Since its foundation in 1899, the Phonogrammarchiv, an institution preserving audio-visual heritage from around the world, has been a port of call for Austrian researchers especially from the field of cultural studies and the disciplines of the humanities.
However, in order to be able to gain scientifically reasonable insights from these disparate research data (collected in the course of nearly 120 years), it takes more than the basic prerequisites of adequate preservation and technical availability of the recordings: the value of each recording, recording series, or collection of sound documents requires specific knowledge and methods that make their evaluation possible. Therefore, key words such as source criticism and source interpretation play a central role for archive staff members dealing with the indexing, documentation, analysis, and ultimately the dissemination of scholarly results.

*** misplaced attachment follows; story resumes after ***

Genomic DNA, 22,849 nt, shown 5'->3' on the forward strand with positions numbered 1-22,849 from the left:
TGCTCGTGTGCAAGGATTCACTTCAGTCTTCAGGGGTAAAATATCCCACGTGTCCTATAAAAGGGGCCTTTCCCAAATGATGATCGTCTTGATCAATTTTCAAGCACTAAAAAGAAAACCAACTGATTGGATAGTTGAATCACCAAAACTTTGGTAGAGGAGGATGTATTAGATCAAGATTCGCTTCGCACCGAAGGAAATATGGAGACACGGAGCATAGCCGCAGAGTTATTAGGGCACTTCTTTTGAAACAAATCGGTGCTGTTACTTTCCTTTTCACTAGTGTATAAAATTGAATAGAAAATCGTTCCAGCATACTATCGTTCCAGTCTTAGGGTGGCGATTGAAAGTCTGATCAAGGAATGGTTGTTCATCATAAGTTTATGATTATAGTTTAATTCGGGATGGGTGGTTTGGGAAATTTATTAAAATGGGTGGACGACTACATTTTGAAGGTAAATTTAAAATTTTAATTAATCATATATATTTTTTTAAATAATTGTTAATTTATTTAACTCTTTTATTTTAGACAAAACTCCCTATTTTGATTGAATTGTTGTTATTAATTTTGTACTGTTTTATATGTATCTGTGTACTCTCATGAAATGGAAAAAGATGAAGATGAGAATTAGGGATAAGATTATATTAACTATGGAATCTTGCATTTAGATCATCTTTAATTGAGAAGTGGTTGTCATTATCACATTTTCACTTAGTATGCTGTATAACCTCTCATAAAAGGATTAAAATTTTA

In addition, scientific-historical research as practised in the Phonogrammarchiv makes the Phonogrammarchiv’s long institutional history, and the role of sound archives in general, more transparent. In recent times, their role has become the subject of extensive discussion, focusing on, e.g., ethical questions arising in connection with collection methods and knowledge production, the dynamics between researchers and their “informants”, or the current use of existing knowledge.